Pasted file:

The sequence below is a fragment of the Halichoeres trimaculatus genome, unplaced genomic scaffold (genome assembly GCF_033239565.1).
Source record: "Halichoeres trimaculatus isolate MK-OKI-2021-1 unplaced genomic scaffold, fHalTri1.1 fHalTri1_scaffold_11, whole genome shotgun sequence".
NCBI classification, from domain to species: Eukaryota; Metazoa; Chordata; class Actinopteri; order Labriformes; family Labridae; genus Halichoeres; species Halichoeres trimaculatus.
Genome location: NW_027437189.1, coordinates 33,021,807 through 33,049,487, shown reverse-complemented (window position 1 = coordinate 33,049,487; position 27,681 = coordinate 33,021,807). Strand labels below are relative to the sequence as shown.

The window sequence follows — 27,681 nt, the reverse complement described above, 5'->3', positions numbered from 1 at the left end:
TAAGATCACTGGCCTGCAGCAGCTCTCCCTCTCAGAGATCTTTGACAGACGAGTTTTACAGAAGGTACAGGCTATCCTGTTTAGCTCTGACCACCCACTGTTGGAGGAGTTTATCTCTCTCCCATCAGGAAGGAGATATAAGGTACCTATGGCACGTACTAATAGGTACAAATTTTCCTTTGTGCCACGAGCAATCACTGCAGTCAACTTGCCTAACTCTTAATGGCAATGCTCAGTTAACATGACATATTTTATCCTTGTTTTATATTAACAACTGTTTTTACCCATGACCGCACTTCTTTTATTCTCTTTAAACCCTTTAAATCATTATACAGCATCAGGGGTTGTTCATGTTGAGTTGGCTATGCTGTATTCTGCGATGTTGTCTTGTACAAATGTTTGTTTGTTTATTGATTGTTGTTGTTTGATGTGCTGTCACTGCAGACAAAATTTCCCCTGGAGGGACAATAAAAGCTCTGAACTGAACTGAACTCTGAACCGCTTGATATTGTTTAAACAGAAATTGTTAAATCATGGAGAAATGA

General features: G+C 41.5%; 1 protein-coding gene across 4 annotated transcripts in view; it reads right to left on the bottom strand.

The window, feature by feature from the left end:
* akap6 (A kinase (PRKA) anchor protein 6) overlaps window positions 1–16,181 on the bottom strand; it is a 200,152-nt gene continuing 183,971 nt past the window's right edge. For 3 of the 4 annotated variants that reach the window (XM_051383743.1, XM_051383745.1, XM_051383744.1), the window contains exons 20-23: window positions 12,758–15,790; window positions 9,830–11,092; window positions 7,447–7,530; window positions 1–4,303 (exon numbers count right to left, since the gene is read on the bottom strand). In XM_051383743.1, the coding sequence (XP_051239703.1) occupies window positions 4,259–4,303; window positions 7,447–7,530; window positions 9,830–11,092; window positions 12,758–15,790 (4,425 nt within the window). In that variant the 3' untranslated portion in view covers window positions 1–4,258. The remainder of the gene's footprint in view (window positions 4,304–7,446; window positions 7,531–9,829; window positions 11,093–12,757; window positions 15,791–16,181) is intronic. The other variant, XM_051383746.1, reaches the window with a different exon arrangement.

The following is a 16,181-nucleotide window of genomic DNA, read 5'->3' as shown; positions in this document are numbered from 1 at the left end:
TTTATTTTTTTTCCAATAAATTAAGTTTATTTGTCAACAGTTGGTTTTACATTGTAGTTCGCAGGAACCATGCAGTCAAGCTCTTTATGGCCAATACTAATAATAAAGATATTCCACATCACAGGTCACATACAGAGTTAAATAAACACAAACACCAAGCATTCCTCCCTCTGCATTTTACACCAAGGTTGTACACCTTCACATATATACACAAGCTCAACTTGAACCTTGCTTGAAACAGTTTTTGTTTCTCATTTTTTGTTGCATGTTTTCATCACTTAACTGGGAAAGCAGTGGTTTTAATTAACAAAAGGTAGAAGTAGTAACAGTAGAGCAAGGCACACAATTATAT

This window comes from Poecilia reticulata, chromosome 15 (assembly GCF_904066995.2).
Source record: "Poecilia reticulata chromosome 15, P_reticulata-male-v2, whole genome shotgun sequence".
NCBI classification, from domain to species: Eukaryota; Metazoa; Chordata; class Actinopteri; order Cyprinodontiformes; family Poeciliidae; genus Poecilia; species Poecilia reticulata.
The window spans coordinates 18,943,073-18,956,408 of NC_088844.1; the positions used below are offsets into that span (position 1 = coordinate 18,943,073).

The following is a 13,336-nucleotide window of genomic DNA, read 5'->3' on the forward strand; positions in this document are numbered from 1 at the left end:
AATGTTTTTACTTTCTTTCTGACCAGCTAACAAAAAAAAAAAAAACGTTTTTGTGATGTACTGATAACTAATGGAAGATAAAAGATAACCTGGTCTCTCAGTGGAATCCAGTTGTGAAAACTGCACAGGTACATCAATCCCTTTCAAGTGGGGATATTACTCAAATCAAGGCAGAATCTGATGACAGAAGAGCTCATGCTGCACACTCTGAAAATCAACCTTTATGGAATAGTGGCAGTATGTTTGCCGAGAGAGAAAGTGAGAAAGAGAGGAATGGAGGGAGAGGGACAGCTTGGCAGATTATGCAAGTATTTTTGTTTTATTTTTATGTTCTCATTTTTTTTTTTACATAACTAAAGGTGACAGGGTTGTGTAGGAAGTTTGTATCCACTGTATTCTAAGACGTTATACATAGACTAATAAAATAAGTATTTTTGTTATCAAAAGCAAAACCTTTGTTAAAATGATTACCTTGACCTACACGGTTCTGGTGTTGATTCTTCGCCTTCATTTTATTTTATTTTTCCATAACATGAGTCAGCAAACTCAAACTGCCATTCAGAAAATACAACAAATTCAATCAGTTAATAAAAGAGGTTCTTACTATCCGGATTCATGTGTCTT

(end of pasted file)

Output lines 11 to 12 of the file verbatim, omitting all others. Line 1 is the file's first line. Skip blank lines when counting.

TTTATTTTTTTTCCAATAAATTAAGTTTATTTGTCAACAGTTGGTTTTACATTGTAGTTCGCAGGAACCATGCAGTCAAGCTCTTTATGGCCAATACTAATAATAAAGATATTCCACATCACAGGTCACATACAGAGTTAAATAAACACAAACACCAAGCATTCCTCCCTCTGCATTTTACACCAAGGTTGTACACCTTCACATATATACACAAGCTCAACTTGAACCTTGCTTGAAACAGTTTTTGTTTCTCATTTTTTGTTGCATGTTTTCATCACTTAACTGGGAAAGCAGTGGTTTTAATTAACAAAAGGTAGAAGTAGTAACAGTAGAGCAAGGCACACAATTATAT

This window comes from Poecilia reticulata, chromosome 15 (assembly GCF_904066995.2).